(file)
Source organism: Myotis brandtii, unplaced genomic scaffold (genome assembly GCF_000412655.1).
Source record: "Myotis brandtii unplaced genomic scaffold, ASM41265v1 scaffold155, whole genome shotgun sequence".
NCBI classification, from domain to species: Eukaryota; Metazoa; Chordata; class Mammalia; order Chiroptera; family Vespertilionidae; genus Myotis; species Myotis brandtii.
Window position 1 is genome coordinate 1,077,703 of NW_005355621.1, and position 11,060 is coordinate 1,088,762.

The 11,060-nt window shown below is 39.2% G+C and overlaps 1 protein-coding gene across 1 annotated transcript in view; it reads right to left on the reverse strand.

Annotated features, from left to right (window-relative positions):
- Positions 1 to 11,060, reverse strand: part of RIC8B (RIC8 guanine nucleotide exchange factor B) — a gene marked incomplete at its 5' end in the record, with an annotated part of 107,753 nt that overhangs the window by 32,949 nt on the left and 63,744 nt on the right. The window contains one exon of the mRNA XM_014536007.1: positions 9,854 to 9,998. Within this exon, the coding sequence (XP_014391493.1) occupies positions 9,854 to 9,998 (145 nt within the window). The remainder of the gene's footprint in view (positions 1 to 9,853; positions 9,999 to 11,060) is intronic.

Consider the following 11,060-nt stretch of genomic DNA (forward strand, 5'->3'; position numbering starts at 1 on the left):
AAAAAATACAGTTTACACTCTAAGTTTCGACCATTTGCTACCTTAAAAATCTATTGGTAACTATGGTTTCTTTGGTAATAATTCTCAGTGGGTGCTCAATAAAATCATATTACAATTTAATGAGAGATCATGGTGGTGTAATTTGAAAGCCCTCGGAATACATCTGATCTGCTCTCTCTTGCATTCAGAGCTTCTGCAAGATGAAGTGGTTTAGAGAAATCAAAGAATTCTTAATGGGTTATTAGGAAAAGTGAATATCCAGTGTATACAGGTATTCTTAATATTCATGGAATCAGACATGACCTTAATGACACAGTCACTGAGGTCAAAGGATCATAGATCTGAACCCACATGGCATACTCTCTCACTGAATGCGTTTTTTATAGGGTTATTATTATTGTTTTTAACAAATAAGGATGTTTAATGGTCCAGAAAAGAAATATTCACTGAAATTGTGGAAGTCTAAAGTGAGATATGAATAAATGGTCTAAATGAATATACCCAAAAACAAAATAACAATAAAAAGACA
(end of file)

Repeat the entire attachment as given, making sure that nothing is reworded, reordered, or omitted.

Source organism: Myotis brandtii, unplaced genomic scaffold (genome assembly GCF_000412655.1).
Source record: "Myotis brandtii unplaced genomic scaffold, ASM41265v1 scaffold155, whole genome shotgun sequence".
NCBI classification, from domain to species: Eukaryota; Metazoa; Chordata; class Mammalia; order Chiroptera; family Vespertilionidae; genus Myotis; species Myotis brandtii.
Window position 1 is genome coordinate 1,077,703 of NW_005355621.1, and position 11,060 is coordinate 1,088,762.

The 11,060-nt window shown below is 39.2% G+C and overlaps 1 protein-coding gene across 1 annotated transcript in view; it reads right to left on the reverse strand.

Annotated features, from left to right (window-relative positions):
- Positions 1 to 11,060, reverse strand: part of RIC8B (RIC8 guanine nucleotide exchange factor B) — a gene marked incomplete at its 5' end in the record, with an annotated part of 107,753 nt that overhangs the window by 32,949 nt on the left and 63,744 nt on the right. The window contains one exon of the mRNA XM_014536007.1: positions 9,854 to 9,998. Within this exon, the coding sequence (XP_014391493.1) occupies positions 9,854 to 9,998 (145 nt within the window). The remainder of the gene's footprint in view (positions 1 to 9,853; positions 9,999 to 11,060) is intronic.

Consider the following 11,060-nt stretch of genomic DNA (forward strand, 5'->3'; position numbering starts at 1 on the left):
AAAAAATACAGTTTACACTCTAAGTTTCGACCATTTGCTACCTTAAAAATCTATTGGTAACTATGGTTTCTTTGGTAATAATTCTCAGTGGGTGCTCAATAAAATCATATTACAATTTAATGAGAGATCATGGTGGTGTAATTTGAAAGCCCTCGGAATACATCTGATCTGCTCTCTCTTGCATTCAGAGCTTCTGCAAGATGAAGTGGTTTAGAGAAATCAAAGAATTCTTAATGGGTTATTAGGAAAAGTGAATATCCAGTGTATACAGGTATTCTTAATATTCATGGAATCAGACATGACCTTAATGACACAGTCACTGAGGTCAAAGGATCATAGATCTGAACCCACATGGCATACTCTCTCACTGAATGCGTTTTTTATAGGGTTATTATTATTGTTTTTAACAAATAAGGATGTTTAATGGTCCAGAAAAGAAATATTCACTGAAATTGTGGAAGTCTAAAGTGAGATATGAATAAATGGTCTAAATGAATATACCCAAAAACAAAATAACAATAAAAAGACA